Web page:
So, it's not academic bullshit and the fact is that book resonated with my own experiences as well as friends, co-workers, and the students I've taught who've been waitresses. What Paules means is that waitresses tell customers to get off all the time. They also tell managers to get off all the time b/c the things that managers tell them to do are often absolutely ridiculous and clearly not in a waitress's interest. This is increasingly true as waitress work becomes increasingly rationalized in the hands of large corporations. The chains hand their new hires a ring binder that's generally four inches think (I have a collection of them that I've secured, begged, borrowed and stole) As anyone on this list would know if they've been to a Bennigan's or Applebee's or the like, servers follow scripts. 'Would you like a carafe of house wine with that sir?" "How 'bout desert, I know you're full and need a take out carton but I'll just bet there' room for some key lime pie" Very annoying and the waitresses know it and they subvert managerial authority all the time? Why? Because they don't want to piss off customers who might tip them less. Or perhaps even because they have developed a sense of craftsmanship--as tough as that might be for you to believe--and feel that a good server is someone who knows what his/her customer's want, is attentive to their needs, and treats them like unique people rather than like parts on an assembly line --which is what rationalization in the service industry does: turns even the customers into things to be fed and shoved out the door like Charlie Chaplin and the lunch machine in Modern Times.
I'll never forget the first day I trained to be a waitress. I followed around Betty. She was working the coffee shop section in HoJo's. Betty was a cranky woman but those truck drivers and regulars loved her for the most part. Betty is a standard figure in the truck stop, a character type if you will. I can point you to work that explores why. Anyway, we went to clean up a table during lunch rush and a trucker had left a couple of pennies. Betty was steamed and she made a scene right there, ran after him and threw those pennies right at the guy and said "Here looks like you need this much more than I" I this dumb innocent thing was just shocked. But Betty got away with this sort of thing all the time, and eventually I did too to some extent, though I just wasn't old enough to get away with her particular manifestation of this maneuver.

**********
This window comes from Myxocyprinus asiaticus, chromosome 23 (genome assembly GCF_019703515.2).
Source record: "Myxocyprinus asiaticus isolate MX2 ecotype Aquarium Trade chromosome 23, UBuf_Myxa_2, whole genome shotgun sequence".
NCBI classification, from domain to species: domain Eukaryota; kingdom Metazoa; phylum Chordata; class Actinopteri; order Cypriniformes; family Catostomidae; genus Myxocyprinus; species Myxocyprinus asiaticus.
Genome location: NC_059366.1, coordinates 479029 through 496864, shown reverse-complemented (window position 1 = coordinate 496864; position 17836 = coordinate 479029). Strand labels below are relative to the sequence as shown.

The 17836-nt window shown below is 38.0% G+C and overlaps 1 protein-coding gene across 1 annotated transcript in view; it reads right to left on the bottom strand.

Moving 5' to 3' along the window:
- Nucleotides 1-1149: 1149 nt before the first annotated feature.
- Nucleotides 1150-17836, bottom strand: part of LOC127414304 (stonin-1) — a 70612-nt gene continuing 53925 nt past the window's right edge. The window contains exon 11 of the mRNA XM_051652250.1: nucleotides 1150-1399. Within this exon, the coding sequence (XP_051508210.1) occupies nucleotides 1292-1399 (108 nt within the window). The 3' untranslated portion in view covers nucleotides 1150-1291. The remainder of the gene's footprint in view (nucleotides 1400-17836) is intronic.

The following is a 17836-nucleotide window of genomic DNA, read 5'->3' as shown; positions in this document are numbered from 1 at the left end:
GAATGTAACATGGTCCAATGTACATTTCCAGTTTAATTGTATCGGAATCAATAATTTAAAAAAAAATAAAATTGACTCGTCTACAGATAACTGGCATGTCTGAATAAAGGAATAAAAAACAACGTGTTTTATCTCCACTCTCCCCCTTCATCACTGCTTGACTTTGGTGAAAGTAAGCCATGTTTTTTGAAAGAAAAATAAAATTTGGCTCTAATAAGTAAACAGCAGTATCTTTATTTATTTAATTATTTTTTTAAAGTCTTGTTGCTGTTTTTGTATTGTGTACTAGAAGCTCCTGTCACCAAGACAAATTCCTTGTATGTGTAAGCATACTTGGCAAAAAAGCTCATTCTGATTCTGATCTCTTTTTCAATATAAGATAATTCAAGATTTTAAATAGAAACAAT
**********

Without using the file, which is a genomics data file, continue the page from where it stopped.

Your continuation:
This is what Paules book is about. Telling the customers to get off--customers who are very clearly one's employers in the sense that your pay is directly dependent on servicing them in a highly unmediated exchange. it's also a bit about the tension b/t waitresses and cooks--and cooks can make waitresses miserable by not putting their food out properly b/c they're motivated by poor hourly wages rather than how many tables they can turn over. See? And waitresses often tell mgmt to fuck off b/c they gen'ly have no respect for them--though this clearly depends on the kind of rest. we're talking about.
I've done all kinds of waitress work, from HoJo's, a truck stop, a small bistro, to trendy little joints, a jazz club, to a very fine place that modeled itself after windows on the world and a four star restaurant. I know lots of waitresses through work, through life, through my teaching. All of them have nodded w/recognition upon reading or hearing about Paules analysis.
Oh and a book I've been trying to finish for awhile, one that you might find interesting reading is _Kitchens_ by Gary Alan Fine. Neat stuff about how mostly men learn to become cooks at a culinary institute as well as about how that training translates to three different statuses of restaurant. Also gets at the waitress/cook tension from the cook's point of view as you've articulated. hey, look I've been on both sides of the whole thing. Oh and I've also worked for and ran a catering outfit in Ithaca, NY and so know how the production and service of meals is quite different once all of the staff b/c subject to an hourly wage. The diff. be/t relations between customers, mgmt, cooks really is quite different once these micro-level social relations of work are altered.
So, sorry to disappoint you but you can't put me into that stupid academic know it all box. Not only have I done all sorts of rest work, I've also worked in factories, mopped floors, sales work, and clerical work. Nuff for now
hat's resistance, of course, and not revolution but it *is* something--something to work with I think, at least in terms of consciousness raising.